A British journalist and activist was found dead in a bathroom at Istanbul’s Ataturk Airport early Sunday morning in what the Turkish media has labeled a suicide, the German broadcaster Deutsche Welle reports.
Russian passengers found 50-year-old Jacqueline Anne Sutton, a former BBC correspondent, hanging by a pair of shoelaces in a cubicle. At the time of her death, Sutton was serving as the acting Iraq director for the Institute for War & Peace Reporting (IWPR), a British nonprofit group that seeks to train and empower local journalists in conflict zones.
The Turkish press was quick to claim that Sutton took her own life — Andalou, a state-controlled news agency, asserted that she missed a connecting flight to Irbil in Iraq and was distraught that she could not afford a new ticket — but in the wake of her death, the journalist’s friends have galvanized to call for further investigation into what they say is a suspicious death.
“Knowing Jacky, the story doesn’t stick. She wasn’t going through a depression. She wasn’t broke. She has dealt with missed flights before. I strongly doubt that this narrative was what really took place,” Amani Hammad, Sutton’s former colleague at the U.N. Development Programme, said to Deutsche Welle.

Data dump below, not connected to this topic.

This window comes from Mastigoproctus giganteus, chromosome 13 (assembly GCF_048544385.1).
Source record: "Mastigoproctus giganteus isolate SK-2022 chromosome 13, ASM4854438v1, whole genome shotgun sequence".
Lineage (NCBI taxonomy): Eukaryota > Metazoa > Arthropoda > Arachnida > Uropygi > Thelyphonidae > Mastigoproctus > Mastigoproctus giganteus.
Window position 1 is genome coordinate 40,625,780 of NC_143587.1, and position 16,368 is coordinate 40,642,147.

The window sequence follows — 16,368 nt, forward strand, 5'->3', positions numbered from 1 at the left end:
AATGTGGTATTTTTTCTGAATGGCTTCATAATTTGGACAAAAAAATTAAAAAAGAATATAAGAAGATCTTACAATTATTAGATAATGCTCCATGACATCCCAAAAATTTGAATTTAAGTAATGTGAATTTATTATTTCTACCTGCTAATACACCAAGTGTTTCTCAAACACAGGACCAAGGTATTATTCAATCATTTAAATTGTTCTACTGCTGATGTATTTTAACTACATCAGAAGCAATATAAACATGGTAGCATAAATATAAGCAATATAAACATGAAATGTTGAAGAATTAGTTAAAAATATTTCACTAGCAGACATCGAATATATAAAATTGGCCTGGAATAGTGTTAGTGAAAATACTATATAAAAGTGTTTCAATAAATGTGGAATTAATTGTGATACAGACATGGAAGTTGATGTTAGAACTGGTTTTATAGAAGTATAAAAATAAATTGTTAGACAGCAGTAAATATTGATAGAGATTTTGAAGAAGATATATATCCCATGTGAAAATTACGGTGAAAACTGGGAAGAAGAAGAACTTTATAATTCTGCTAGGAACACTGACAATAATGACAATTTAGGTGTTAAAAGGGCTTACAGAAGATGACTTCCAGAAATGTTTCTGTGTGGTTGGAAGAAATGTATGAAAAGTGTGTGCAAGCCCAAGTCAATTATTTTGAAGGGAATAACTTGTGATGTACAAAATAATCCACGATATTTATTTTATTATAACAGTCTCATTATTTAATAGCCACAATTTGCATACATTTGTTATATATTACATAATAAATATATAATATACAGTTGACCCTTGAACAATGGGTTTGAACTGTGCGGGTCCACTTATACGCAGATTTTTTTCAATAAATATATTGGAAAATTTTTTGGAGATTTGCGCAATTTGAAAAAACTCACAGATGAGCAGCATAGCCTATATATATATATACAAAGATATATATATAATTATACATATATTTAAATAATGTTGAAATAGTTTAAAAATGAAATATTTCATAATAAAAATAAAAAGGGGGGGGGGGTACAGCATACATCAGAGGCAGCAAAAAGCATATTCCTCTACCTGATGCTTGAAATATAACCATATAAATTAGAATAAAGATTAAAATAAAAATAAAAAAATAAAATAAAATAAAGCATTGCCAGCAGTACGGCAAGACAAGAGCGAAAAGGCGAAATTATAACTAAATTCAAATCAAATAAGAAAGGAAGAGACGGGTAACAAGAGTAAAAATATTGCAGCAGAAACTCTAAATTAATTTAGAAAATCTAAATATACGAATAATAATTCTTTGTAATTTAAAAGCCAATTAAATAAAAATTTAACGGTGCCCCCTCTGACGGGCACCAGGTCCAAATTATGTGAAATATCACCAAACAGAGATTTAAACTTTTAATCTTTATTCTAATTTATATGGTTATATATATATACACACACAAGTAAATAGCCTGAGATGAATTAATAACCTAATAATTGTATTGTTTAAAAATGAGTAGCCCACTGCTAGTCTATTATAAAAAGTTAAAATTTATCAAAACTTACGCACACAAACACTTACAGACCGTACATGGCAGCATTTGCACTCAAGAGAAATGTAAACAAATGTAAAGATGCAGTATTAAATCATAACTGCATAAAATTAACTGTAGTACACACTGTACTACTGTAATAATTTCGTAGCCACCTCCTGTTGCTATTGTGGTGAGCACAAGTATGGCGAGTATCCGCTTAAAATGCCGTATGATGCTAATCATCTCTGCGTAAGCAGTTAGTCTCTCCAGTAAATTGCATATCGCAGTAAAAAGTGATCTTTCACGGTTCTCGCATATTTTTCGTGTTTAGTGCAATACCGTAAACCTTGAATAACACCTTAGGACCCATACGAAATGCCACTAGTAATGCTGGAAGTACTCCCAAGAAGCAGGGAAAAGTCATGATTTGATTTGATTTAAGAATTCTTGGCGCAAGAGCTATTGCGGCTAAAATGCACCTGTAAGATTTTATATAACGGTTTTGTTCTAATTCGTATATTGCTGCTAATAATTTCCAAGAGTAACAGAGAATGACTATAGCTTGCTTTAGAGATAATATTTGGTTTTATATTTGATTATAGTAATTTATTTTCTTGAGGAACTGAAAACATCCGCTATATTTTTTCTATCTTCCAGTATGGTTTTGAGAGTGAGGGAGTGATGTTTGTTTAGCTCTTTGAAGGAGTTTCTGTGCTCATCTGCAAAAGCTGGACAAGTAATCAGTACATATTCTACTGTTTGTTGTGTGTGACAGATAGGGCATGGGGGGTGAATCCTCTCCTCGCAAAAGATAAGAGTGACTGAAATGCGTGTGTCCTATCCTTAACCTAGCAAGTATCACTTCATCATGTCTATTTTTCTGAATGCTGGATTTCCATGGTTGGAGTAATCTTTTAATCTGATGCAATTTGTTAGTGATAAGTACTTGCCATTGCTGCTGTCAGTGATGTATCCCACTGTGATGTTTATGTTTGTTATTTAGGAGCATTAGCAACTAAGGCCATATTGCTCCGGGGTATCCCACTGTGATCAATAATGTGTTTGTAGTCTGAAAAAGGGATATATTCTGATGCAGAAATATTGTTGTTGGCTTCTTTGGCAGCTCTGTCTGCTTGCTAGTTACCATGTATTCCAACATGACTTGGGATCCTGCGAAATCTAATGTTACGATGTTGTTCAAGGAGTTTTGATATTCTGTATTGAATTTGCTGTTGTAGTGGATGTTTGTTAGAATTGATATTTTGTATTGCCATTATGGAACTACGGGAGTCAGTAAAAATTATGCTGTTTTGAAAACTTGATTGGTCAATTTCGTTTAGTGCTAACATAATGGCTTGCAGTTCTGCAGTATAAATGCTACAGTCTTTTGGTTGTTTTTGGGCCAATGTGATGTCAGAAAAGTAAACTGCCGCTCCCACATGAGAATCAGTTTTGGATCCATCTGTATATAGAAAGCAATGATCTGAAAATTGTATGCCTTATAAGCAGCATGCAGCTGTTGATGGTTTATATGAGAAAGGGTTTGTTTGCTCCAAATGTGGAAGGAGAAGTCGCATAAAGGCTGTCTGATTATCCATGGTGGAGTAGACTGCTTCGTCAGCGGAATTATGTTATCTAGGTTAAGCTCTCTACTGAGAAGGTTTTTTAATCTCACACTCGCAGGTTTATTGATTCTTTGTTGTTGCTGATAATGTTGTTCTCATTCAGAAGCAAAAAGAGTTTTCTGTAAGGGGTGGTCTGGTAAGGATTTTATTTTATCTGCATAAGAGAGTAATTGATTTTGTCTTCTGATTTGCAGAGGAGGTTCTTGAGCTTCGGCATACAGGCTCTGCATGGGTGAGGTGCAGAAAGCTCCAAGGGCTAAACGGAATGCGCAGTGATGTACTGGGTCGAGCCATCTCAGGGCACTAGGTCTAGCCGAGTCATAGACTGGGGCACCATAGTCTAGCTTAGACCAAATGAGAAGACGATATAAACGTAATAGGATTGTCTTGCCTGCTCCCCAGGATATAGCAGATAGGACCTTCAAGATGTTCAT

Hammad also criticized the Turkish media’s “lack of professionalism,” citing its revelation of Sutton’s death before her family learned about it.
The IWPR’s executive director, Anthony Borden, has demanded a “full investigation” into Sutton’s death. The agency is no stranger to the untimely deaths of its employees: last week in London, Sutton attended the memorial service for Ammar al-Shahbander, the former head of IWPR’s Iraq operation, who was killed in a car-bomb explosion in May while leaving a Baghdad café. Sutton was appointed to the office left vacant by his death.